Some Tips to Consider:
Here is a tip directly from UT Austin:
“Leadership can be demonstrated by positions you hold as an officer in a club or organization, but other types of leadership are important too. Leaders can emerge in various situations at any given time, including outside of the school experience. Please share a brief description of the type of leadership qualities you possess, from school and non-school related experiences, including demonstrations of leadership in your job, your community, or within your family responsibilities, and then share how you hope to demonstrate leadership as a member of our campus community.”
The most effective way to respond to this prompt is to split it into two parts. Part 1 should concern your experience with leadership or cultivating a leadership skill. Part 2 should directly respond to Part 1 by analyzing how the identified skill will apply directly to a campus group or community at UT Austin.
For example, you could begin by describing your experience volunteering or tutoring at a local elementary school. Instead of simply saying you were “a leader” to the younger kids, focus on describing the types of qualities you learned and how. If the kids often struggled with paying attention or staying on task, you could explain how you learned to temper expectations, be patient, and interact with a cool head. When the kids recognized how patient and composed you were, they adopted the same demeanor when solving problems and improved drastically. You could even go in-depth about particular moments or instances in which you learned a certain skill or developed a leadership quality. Further, you can also discuss what leadership means to you, potentially touching on the types of qualities you value in a leader.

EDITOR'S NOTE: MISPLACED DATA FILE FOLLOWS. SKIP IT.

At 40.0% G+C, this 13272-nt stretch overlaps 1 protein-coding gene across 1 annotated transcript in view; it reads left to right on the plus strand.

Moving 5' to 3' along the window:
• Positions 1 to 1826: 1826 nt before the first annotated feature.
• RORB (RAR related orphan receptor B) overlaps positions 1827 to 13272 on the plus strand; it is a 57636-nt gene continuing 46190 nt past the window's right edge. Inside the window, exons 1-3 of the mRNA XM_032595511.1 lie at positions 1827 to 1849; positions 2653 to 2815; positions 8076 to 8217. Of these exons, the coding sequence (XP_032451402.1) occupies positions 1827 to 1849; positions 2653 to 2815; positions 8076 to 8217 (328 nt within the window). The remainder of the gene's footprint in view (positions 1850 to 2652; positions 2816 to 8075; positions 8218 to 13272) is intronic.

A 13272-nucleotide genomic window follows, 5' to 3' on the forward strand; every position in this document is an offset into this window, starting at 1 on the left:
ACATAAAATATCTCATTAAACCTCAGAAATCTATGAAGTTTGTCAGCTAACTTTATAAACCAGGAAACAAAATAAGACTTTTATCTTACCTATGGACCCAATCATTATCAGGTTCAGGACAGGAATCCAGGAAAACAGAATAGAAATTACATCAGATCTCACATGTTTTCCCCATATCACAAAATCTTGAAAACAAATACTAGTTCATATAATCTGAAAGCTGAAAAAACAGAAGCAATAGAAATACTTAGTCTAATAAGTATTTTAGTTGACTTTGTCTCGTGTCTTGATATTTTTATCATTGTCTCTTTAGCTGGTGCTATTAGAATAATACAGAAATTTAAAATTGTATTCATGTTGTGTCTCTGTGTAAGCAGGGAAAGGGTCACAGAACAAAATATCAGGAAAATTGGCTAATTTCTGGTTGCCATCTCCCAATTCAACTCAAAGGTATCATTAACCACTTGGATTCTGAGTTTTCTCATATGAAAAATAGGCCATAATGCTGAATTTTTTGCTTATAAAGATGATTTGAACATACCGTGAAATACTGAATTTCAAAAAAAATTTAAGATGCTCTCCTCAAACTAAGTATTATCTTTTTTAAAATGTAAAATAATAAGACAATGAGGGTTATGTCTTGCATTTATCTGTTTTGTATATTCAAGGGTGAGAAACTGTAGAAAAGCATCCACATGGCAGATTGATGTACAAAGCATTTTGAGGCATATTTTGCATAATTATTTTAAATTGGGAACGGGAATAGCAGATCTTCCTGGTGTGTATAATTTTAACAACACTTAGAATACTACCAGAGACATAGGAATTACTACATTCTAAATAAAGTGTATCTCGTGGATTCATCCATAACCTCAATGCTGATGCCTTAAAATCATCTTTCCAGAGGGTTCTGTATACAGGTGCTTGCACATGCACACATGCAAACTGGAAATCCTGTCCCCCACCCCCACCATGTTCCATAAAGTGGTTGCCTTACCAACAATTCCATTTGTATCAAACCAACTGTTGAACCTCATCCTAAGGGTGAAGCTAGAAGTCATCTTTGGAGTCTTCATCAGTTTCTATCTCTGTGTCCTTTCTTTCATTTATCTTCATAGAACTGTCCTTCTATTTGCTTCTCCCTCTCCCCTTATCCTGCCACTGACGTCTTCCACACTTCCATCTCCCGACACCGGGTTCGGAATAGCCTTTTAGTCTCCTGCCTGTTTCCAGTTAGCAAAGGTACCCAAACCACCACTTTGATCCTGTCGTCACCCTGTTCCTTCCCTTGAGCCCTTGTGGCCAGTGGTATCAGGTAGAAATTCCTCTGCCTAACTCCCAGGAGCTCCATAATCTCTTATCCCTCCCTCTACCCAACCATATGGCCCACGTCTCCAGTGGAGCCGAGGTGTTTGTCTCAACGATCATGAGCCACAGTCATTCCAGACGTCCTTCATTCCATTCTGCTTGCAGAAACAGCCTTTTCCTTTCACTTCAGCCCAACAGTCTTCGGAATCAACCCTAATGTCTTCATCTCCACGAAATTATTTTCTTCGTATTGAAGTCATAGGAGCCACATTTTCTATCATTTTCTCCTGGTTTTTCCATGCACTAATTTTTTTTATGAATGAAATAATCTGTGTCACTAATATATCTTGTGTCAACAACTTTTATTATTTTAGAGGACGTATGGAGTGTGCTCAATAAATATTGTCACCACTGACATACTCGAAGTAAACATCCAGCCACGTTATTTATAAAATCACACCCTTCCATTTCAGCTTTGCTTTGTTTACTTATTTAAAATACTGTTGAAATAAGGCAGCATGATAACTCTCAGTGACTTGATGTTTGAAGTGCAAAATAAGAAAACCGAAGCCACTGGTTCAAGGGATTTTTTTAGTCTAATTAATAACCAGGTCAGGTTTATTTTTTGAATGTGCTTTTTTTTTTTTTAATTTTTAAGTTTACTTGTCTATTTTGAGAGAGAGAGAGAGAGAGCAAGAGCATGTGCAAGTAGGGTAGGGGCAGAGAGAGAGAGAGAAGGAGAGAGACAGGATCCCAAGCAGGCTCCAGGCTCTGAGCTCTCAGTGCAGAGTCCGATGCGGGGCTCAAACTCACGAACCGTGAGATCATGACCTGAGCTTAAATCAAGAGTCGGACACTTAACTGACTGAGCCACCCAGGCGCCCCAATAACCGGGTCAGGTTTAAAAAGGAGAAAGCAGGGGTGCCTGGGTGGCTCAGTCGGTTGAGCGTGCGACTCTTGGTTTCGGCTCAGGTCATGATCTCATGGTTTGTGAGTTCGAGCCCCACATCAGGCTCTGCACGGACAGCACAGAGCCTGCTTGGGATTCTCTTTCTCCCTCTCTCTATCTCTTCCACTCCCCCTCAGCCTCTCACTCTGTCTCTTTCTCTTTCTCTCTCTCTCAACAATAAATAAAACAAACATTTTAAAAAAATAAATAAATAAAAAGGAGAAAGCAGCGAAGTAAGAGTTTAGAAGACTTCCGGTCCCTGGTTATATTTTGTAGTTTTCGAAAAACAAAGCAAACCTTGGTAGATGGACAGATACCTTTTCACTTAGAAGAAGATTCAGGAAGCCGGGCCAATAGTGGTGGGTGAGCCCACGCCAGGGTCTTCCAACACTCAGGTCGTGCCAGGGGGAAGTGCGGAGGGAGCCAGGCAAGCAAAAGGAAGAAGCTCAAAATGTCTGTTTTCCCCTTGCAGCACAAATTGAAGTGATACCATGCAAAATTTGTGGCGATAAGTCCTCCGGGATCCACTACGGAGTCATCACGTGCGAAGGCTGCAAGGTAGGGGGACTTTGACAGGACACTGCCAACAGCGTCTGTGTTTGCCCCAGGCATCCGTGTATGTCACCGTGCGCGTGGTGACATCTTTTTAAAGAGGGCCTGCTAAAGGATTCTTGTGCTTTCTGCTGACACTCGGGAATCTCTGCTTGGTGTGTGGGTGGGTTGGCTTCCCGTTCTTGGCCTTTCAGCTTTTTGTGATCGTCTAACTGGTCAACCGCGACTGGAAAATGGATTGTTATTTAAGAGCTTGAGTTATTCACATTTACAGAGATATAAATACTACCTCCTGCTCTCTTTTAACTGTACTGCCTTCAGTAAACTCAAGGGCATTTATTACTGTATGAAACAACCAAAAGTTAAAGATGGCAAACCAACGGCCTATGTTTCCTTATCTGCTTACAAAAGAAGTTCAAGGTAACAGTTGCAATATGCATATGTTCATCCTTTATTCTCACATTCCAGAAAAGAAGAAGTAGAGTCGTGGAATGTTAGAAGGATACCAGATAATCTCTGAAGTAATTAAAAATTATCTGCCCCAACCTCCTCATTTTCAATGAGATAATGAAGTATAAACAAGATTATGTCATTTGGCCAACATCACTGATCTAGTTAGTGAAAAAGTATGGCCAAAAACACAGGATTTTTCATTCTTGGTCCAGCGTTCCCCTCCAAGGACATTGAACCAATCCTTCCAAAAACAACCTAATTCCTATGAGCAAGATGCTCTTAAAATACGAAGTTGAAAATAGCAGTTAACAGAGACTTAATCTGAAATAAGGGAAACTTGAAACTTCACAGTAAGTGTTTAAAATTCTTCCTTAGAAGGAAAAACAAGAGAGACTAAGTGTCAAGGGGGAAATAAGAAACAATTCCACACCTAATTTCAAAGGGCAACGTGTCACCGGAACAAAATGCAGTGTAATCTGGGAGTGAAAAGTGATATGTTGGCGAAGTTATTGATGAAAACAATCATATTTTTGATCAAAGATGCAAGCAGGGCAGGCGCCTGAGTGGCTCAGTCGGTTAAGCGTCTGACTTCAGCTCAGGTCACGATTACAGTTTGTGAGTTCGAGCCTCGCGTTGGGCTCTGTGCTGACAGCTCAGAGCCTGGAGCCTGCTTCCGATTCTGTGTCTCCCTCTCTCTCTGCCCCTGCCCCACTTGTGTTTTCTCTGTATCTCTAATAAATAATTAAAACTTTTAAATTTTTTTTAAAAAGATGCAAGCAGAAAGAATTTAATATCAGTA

Following your anecdote, you can specifically show how your leadership qualities will be used at UT Austin. For example, if you are interested in leading outreach projects in local Austin communities or even other countries, you can explain how the quality of “patience” will come in handy when convincing organizations to let you work with them. If you do a mission trip in another country, patience is often crucial for forming relationships and overcoming social or linguistic barriers, as well. The point of this example is to show how clearly you must organize the response and how the specific quality you discuss in your personal anecdote must also motivate your application to UT Austin.
How Long Should the ApplyTexas Essay Be?
This question comes up a lot. Mainly because the application allows for up to 120 eighty-character lines of text. What’s that? You’re not up on your character count layout for a standard page? A typical single-spaced page of average size font is about 50 lines of text. ApplyTexas allows you to enter something more than twice that long; but, I beg of you, do not take them up on that!
As the ApplyTexas application becomes more and more popular (more than 1.4 million applications were submitted this past year with about 300,000 of those applications coming from students outside of Texas), the ApplyTexas folks seem to be working to simplify and clarify their process a bit more each year. When the 2016-2017 application opened a few days ago, I noticed they added some guiding text on the essay page directly answering this question:
- ApplyTexas recommends that you keep your essay to between 350 and 500 words in length, with no more than 650 words.
I recommend heeding their advice, especially if you’re applying to a school requiring more than one of their prompts. For example, if Texas A&M is on your list, they require a response to Topic A and Topic B, but they also encourage you to submit Topic C if you don’t qualify for automatic admission. That’s three major essays! Now think of the admission officer reading all those essays. I promise, no matter how good of a writer you are, your admission officer does not want to read three 1000 word essays when she has a pile of other applications to get through that day.
If you haven’t yet, check out the new prompts for the 2016-2017 application cycle. ApplyTexas has mixed things up quite a bit this year and the prompts are a lot of fun—especially Topic C. Make sure you’re looking at current information, as some of the schools have changed their requirements to reflect the new prompt choices (namely UT-Austin!). For years University of Texas at Austin required Topic C and a second of your choice. This year they have changed to requiring topic A along with a second of your choice.
While the ApplyTexas platform isn’t the prettiest and might be a bit clunky (if I’m being kind), they do have an incredibly helpful set of FAQs posted on their site. Be sure to check out what they say about submitting their essays.